Instagram's interaction rate for branded posts plummets as competition grows: Forrester
While Instagram still has one of the higher user interaction rates for branded posts, the level of engagement is still down significantly from last year at the same time that more marketers are maintaining a presence on the network, according to new research from Forrester Research.
The research reveals that while brands have been posting an average of 4.9 times per week on Instagram so far this year, up from 3.1 percent last year, the interaction rate dropped to 2.3 percent in 2015 from 4.2 during the same period. The good news is that the interaction rate with branded posts on Facebook is up, likely due to the fact that marketers are paying to promote them to more users, according to the brief, How Top Brands Are Using Facebook, Twitter and Instagram.
?While B2C marketers are becoming more active on social networks, the vast majority of their followers haven?t seemed to notice,? said Nate Elliott, vice president and principal analyst at Forrester Research, as well as co-author of the report.
"In fact, our review of brands? social profiles found that marketers are doing more work but generating less attention.?
Is anyone there?
A key takeaway from the review of the social network activity of 50 top global brands is that marketing on social networks continues to grow more challenging as the competition grows to grab users? attention.
The percentage of top brands? social followers who like, commented on or shared brand posts was already low in 2014 and has fallen significantly so far in 2015 on Instagram, Pinterest, Google + and Twitter.
Interaction only grew significantly on Facebook ? 0.22 percent this year, up from 0.07 percent last year ? which Forrester is attributing to the fact that more brands are paying to promote their Facebook posts to a larger number of users.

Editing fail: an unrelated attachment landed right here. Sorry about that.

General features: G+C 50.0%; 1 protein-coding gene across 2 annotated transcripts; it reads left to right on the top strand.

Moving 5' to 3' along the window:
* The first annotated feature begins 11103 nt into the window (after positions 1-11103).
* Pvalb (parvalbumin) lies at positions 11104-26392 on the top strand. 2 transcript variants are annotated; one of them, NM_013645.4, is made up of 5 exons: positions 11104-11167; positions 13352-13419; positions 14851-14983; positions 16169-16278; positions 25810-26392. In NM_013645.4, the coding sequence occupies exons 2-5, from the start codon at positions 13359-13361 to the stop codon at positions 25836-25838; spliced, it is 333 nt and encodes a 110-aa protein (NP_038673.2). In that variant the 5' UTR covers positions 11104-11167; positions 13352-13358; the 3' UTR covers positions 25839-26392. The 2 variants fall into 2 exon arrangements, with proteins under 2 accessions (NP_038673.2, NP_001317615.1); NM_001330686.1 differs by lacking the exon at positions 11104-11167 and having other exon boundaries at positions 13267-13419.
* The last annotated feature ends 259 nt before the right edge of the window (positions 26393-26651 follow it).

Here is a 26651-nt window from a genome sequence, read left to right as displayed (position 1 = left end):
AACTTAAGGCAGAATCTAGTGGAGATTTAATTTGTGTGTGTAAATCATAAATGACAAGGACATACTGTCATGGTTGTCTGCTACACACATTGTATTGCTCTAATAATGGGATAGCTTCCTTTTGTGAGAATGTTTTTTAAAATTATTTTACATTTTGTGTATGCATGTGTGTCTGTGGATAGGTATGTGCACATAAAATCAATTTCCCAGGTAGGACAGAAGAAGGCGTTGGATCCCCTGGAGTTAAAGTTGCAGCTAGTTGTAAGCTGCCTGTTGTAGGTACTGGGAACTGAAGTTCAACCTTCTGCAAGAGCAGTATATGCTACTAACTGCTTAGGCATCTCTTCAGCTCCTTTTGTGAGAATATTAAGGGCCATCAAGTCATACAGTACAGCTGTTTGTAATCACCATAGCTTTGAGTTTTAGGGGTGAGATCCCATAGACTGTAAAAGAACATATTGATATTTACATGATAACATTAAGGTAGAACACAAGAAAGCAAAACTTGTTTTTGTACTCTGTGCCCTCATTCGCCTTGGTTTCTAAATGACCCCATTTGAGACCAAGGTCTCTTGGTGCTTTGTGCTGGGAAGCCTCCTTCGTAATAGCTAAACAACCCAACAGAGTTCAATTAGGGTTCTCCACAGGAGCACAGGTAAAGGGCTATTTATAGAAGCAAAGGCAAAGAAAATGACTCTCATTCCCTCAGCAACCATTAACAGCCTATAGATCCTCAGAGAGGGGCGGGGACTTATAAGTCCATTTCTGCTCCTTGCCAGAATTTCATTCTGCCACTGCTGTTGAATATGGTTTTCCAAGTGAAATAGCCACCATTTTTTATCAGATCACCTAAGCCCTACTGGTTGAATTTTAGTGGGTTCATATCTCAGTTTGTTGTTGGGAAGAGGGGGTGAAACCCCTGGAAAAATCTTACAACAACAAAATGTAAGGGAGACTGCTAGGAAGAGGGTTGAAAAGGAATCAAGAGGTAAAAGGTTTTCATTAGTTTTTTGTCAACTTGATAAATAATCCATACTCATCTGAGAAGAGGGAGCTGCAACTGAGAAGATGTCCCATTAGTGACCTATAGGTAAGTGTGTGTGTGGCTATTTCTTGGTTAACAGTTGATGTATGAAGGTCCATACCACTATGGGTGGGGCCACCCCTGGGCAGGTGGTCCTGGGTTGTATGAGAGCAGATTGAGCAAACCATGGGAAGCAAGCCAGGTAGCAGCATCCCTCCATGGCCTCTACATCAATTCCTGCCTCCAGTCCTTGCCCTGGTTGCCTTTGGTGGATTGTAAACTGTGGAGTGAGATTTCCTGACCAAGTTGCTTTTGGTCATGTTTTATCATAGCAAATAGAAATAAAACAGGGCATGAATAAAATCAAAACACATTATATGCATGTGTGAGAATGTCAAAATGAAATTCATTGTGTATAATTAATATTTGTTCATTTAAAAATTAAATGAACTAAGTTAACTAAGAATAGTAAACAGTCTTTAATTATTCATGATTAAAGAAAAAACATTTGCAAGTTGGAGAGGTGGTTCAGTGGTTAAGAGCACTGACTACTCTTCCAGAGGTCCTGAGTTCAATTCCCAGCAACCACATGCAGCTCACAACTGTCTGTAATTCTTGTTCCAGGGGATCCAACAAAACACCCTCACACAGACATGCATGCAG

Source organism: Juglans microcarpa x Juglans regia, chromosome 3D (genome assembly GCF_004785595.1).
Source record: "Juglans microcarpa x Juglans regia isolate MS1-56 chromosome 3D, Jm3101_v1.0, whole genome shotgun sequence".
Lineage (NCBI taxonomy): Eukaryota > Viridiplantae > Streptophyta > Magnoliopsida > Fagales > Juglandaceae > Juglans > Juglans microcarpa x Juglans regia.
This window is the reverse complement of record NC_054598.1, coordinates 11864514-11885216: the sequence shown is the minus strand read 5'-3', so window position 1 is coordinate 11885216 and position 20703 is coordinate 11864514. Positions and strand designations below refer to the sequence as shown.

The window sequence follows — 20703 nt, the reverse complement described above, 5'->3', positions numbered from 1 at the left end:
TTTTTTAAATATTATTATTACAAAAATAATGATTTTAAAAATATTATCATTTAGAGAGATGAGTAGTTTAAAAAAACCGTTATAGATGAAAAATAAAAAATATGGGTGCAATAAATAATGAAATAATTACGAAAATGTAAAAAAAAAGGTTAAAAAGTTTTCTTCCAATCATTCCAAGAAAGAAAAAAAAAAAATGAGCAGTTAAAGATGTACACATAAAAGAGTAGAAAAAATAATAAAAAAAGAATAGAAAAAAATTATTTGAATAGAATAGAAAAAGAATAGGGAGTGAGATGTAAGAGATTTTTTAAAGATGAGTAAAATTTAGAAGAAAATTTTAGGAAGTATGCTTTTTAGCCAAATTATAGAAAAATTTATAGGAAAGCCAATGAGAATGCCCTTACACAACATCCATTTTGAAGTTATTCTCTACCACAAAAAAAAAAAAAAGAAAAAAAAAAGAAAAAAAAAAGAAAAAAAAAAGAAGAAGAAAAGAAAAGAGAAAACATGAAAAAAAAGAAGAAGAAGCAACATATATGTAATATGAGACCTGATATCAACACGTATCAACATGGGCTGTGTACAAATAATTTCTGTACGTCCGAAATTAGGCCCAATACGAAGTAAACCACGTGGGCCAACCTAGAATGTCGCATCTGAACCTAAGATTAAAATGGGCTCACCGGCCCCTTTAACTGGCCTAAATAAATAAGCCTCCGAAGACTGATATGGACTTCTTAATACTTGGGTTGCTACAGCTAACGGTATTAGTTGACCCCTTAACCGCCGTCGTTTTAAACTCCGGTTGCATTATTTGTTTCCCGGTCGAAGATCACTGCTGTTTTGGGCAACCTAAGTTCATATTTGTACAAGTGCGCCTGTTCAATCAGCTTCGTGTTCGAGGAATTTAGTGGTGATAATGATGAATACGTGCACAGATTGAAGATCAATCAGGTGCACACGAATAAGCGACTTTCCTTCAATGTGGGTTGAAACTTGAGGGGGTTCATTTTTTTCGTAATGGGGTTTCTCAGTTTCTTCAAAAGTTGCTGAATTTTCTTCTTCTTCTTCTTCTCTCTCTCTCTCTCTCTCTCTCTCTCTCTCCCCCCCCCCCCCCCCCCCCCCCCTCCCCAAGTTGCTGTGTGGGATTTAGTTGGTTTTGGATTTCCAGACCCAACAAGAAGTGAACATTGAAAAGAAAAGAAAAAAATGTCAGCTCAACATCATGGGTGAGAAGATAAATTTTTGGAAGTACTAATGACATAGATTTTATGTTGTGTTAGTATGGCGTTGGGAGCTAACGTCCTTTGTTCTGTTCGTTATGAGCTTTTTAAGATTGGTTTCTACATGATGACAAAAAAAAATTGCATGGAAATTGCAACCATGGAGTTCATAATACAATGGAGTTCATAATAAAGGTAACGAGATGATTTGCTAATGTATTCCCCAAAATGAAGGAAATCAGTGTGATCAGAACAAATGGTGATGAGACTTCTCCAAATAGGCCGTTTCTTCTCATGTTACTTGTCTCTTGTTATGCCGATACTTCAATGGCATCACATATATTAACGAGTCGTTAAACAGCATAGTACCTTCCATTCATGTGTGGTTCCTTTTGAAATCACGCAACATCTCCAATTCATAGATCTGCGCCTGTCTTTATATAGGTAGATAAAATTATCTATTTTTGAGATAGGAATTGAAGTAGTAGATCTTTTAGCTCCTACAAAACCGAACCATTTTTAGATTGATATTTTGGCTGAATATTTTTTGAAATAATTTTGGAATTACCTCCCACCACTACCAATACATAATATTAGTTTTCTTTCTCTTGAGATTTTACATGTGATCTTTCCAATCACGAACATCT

On Pinterest, the interaction rate has dropped to 0.04 percent in 2015, down from 0.1 percent last year. On Google +, 0.04 percent of users are interacting with brand posts this year, down from 0.07 percent last year.
On LinkedIn, the interaction rate is mostly unchanged at around 0.05 percent. On Twitter, user interaction is at 0.027 percent this year, down from 0.035 percent last year.
Brands increasingly recognize the need to have a presence on social media. The biggest growth in 2015 is on newer social networks, with 88 percent of leading brands now on LinkedIn, up from 60 percent last year, while 84 percent are on Instagram, up from 58 percent.
Google + now attracts 82 percent of brands, up from 64 percent, while Pinterest is used by 58 percent of brands, up from 50 percent.
The leading social networks also continue to attract brands, with 96 percent now on Twitter, up from 94 percent last year, and 90 percent on Facebook, up from 82 percent.
Brands are also more active on social networks, with top brands posting an average of 18.3 times on Twitter each week, up from 17.5 times last year. This is also almost three times more than they post on Facebook, which sees an average of 6.5 posts from each brand per week, barely up from 6.3 last year.
On Pinterest, brands are posting at the same level ? 9.9 times per week ? while on LinkedIn, the number of posts has dropped to 4.7 per week from 5.7 last year. The activity level on Google+ has barely increased from 3.5 posts per week last year to 3.6 this year.
Following the herd
Follower counts on social networks are skyrocketing, with top brands now averaging 18.1 million Facebook fans each, more than doubling the 8.7 million they could have expected last year.
On Google +, brands now average 1.6 million followers, up from 863,000 while on Twitter, brands can expect 1.5 million followers, up from 812,000. On Instagram, brands now see 1 million followers, up from just 208,000 last year. On Pinterest, they have just 42,000 followers, up from 16,000 and on LinkedIn, there are 726,000 vs. 545,000 in 2014.
Forrester urges marketers to focus on the audience they want to market to first and define the social behaviors of these consumers. Once that is done, marketers can build their strategy.
?We know it?s useful for marketers to benchmark their own social programs against those of leading marketers ? that is why we wrote this report,? Mr. Elliott said. ?But when you plan your social efforts, you shouldn?t lose sight of an even more important set of data: your audience?s social behaviors and preferences.?
Chantal Tode is senior editor on Mobile Marketer, New York